The west side of the house is currently being painted and renovated.

Brother <<Last Name>>,

DKE Finances: the Good, the Bad, and the Ugly

This is my third email in three weeks about the current state of our chapter and I hope I haven’t lost you all yet. Two weeks ago, I sent an email about current projects that are underway at 13 South Avenue (see here) and last week I followed that up with an email that discusses some of our needs going forward (see here). As you can see, we have been dedicating a lot of time, energy, and resources over the past few years in hopes of preserving the long-term viability of our chapter as an on campus Greek institution and our chapter lodge as a desirable on campus student residence. While DKE can claim many successes over that time period, there is still much to be done. To continue that success, we need continued commitment from Cornell, our undergraduates, and our alumni who value the preservation of DKE at Cornell. That commitment comes in many forms… but today I plan to focus on the financial needs of the chapter, now and into the future.

Before proceeding about the financial needs of the house, I want to take a moment to call attention to the strength of the current active brotherhood on campus. Even though we are a chapter with over 150 years of history, re-starting a chapter was no easy feat. Now, about 5 years into our return to campus, the undergrads have established a strong brotherhood. After re-starting the chapter under alumni guidance, they have fully moved to a point of self-governance and are successfully managing their financials, rush, rituals, and the relationships with Cornell and DKE International. There will be more to share about this as the semester proceeds.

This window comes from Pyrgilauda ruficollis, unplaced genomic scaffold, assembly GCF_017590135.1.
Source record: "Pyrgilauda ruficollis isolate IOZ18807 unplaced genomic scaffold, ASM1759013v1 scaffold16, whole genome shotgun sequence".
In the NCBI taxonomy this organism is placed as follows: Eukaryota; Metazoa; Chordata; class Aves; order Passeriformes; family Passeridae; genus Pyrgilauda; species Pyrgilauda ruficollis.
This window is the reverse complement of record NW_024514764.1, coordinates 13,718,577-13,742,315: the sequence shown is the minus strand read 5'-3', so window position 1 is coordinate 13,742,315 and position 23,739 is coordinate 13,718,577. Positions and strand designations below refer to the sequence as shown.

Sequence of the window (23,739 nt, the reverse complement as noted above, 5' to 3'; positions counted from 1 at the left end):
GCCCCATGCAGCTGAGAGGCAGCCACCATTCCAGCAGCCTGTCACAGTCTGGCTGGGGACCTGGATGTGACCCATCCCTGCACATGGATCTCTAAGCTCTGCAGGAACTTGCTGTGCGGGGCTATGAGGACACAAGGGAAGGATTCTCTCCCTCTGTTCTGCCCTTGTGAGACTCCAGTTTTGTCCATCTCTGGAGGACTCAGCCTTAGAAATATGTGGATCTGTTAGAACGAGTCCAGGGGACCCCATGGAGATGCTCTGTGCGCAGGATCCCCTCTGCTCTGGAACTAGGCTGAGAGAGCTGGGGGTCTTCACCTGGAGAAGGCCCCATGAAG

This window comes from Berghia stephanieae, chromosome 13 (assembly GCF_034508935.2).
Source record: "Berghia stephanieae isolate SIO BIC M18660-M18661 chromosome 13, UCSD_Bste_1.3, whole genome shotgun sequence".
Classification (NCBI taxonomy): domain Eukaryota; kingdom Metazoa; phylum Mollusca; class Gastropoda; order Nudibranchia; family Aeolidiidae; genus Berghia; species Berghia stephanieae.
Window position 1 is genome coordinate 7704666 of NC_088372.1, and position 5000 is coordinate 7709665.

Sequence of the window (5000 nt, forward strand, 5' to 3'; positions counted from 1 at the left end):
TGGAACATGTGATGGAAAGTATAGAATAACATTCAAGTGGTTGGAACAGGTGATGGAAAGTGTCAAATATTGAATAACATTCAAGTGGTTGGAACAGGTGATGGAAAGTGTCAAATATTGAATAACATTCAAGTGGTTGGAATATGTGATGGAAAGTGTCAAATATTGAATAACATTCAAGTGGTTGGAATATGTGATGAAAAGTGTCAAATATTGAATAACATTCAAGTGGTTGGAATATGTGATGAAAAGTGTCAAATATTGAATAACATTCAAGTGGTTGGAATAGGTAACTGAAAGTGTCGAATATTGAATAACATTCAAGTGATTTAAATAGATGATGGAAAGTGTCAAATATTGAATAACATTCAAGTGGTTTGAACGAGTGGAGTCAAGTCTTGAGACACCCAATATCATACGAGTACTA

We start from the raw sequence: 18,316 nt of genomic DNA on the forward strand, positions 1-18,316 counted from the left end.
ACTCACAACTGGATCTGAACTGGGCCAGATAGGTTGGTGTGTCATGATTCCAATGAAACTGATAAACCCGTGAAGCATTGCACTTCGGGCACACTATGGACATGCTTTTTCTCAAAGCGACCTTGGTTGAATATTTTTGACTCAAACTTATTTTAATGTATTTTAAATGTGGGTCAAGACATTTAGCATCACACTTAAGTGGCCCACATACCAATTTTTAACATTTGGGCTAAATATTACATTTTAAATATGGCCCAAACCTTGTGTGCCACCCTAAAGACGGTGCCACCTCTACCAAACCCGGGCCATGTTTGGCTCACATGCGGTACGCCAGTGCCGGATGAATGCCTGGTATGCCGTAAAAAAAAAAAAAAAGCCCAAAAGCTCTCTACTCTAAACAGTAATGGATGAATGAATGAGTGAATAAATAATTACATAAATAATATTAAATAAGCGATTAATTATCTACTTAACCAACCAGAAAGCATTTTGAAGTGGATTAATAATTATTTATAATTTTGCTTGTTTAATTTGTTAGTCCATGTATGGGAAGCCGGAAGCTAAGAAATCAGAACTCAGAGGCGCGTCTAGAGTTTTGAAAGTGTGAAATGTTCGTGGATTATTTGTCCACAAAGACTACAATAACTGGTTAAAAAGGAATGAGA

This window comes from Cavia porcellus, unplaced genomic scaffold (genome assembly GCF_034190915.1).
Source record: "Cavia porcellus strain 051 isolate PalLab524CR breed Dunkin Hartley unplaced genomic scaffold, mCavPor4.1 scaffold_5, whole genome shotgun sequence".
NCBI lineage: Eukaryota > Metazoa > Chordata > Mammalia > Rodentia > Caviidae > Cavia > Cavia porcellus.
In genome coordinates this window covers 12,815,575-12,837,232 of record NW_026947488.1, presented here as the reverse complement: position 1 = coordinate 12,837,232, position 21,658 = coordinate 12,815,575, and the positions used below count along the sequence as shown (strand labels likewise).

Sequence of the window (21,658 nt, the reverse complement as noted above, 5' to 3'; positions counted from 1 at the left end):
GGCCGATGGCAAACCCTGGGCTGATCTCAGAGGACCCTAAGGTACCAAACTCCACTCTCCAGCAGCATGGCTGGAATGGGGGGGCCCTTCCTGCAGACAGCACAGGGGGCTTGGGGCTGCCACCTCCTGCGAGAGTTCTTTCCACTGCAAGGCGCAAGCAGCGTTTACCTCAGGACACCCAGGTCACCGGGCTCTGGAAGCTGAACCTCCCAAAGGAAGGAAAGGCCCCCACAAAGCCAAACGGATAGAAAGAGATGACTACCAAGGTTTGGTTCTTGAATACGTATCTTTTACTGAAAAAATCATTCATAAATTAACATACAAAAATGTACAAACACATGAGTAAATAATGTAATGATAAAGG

As I mentioned in my previous emails, our chapter has spent a lot of time and resources over the last decade investing in meeting Cornell residence requirements for health and safety, as well as improving the outside of the house both structurally and aesthetically. We are now turning our focus to making sure the livability of the house itself is improved so that we can compete with other residential spaces for students. To put it bluntly, we need to spend money to make money. So, what does that mean?